Humanist: 'Do not thrust religion on schools with daily worship duty'
Paul Kaufman, chair, East London Humanists
- Credit: Ellie Hoskins
In 2018 just one in five marriages were religious, according to the Office for National Statistics, which published the figures in August.
This comes after a British Social Attitudes survey found more than half of the public said they do not belong to any religion. This sea-change in belief should be reflected in our rights and institutions.
Decent people are horrified at the resurgence of fundamentalists in Afghanistan who seek to crush the rights of women, punish homosexuals and ban music.
The Taliban and so-called Islamic State terror group are of course at the extreme end of the religious spectrum. But a broader question is whether the religious should ever be able to dictate how the rest of us live.
I believe there are numerous examples of overreach in this country, but one stand-out is the sway religion holds in our schools.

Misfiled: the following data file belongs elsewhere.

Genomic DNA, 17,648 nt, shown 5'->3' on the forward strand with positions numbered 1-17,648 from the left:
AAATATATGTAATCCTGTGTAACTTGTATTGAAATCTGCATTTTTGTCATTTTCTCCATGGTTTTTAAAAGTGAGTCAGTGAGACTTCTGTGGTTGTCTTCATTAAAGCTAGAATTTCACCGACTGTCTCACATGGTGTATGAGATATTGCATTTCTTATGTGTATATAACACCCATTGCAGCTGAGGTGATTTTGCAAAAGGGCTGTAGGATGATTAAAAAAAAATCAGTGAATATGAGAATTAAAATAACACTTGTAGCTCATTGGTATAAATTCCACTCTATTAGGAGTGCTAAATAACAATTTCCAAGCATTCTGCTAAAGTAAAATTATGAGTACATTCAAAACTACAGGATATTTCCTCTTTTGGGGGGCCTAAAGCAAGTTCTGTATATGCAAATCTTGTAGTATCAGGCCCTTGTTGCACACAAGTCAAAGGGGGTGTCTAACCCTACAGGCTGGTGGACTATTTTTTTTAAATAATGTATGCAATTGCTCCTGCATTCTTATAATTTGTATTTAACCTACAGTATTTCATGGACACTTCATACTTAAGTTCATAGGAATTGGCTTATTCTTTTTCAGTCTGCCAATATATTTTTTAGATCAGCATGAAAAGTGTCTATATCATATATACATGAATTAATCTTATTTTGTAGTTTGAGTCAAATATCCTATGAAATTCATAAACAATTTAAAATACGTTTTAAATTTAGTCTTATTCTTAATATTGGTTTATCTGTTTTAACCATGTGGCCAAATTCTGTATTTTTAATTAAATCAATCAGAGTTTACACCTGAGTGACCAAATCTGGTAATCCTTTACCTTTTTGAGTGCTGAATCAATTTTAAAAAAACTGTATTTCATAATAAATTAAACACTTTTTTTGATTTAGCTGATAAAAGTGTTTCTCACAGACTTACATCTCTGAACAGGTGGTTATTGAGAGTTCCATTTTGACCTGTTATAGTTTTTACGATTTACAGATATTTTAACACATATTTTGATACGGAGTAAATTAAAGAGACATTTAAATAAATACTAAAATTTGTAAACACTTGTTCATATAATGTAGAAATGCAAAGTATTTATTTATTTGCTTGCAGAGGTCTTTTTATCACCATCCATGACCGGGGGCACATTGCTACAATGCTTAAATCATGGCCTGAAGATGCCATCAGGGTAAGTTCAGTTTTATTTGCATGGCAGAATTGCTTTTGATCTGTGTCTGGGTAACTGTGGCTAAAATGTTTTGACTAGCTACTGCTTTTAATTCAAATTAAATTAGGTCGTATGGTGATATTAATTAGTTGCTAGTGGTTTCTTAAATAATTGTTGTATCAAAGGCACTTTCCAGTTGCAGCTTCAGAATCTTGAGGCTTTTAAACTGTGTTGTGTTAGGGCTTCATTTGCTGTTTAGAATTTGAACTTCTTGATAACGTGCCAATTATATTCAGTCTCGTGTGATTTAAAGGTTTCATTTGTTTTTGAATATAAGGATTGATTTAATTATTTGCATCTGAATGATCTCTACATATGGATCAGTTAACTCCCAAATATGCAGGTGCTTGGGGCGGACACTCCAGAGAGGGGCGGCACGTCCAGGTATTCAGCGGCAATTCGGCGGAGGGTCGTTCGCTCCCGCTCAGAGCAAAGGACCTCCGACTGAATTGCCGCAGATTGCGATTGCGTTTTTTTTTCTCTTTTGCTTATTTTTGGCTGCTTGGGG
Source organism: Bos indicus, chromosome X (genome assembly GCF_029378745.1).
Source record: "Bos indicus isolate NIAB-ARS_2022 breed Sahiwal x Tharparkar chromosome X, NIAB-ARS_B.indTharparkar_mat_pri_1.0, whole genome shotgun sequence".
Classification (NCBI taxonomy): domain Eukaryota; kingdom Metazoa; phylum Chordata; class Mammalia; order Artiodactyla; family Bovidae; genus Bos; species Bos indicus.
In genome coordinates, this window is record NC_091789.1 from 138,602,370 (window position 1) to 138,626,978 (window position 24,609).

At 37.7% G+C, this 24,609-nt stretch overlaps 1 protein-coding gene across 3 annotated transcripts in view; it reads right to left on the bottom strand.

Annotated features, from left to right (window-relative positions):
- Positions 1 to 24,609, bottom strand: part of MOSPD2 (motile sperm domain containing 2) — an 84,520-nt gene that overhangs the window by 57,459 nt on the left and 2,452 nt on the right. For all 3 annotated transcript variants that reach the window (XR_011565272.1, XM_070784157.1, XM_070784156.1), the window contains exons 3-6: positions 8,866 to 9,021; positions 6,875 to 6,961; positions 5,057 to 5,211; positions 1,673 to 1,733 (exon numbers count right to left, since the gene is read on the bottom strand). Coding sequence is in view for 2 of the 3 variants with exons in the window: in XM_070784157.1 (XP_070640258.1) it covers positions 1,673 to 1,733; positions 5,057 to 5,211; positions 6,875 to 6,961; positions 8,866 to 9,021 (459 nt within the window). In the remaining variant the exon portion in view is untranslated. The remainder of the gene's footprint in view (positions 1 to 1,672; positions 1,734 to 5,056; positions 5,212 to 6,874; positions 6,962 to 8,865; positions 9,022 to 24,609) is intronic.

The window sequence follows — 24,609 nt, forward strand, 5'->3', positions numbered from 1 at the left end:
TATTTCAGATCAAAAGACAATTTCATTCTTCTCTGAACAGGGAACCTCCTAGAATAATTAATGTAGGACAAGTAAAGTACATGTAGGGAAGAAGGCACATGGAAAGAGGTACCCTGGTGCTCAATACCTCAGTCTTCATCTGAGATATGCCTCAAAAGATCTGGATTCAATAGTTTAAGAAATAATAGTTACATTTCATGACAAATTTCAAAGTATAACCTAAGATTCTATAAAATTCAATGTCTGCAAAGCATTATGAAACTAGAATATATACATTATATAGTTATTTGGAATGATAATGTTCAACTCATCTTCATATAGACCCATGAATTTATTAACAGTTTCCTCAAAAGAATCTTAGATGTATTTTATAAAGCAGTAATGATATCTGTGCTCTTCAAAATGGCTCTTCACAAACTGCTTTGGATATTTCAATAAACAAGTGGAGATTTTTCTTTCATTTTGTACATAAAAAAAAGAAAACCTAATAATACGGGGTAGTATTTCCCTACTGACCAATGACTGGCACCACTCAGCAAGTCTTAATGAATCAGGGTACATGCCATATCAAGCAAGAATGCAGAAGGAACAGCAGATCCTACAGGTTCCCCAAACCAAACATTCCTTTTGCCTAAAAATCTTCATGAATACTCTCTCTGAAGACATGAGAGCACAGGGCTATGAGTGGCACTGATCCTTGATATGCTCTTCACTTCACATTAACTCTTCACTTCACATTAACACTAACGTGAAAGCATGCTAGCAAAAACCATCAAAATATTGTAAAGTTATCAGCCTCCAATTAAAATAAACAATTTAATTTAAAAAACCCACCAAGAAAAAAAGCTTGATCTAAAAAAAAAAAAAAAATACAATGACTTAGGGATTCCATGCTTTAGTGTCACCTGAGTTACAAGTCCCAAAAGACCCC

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For example, the UK imposes worship in all state schools, including those without a religious character.
The requirement to hold a daily act of worship is enshrined in the outdated 1944 Education Act. Anyone relaxed in thinking this can be safely disregarded got a rude awakening in April.
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In answer to a Parliamentary question, education minister Nick Gibb said non-compliant schools will be "investigated" and "reminded of their duty on this matter".
Of course, the extremists in Afghanistan seek to impose their beliefs using brute force and cruelty.
We should be thankful for living in a country where we can freely campaign for equal rights. But we should not forget how our own gains in areas like women’s reproductive rights and gay equality have also involved long struggles against zealotry.
Freedom of belief, one of our most precious values, includes the right not to have religious doctrine thrust on us.
We who are free to campaign owe it to those who are not to do what we can to defend and extend everywhere advances made so far.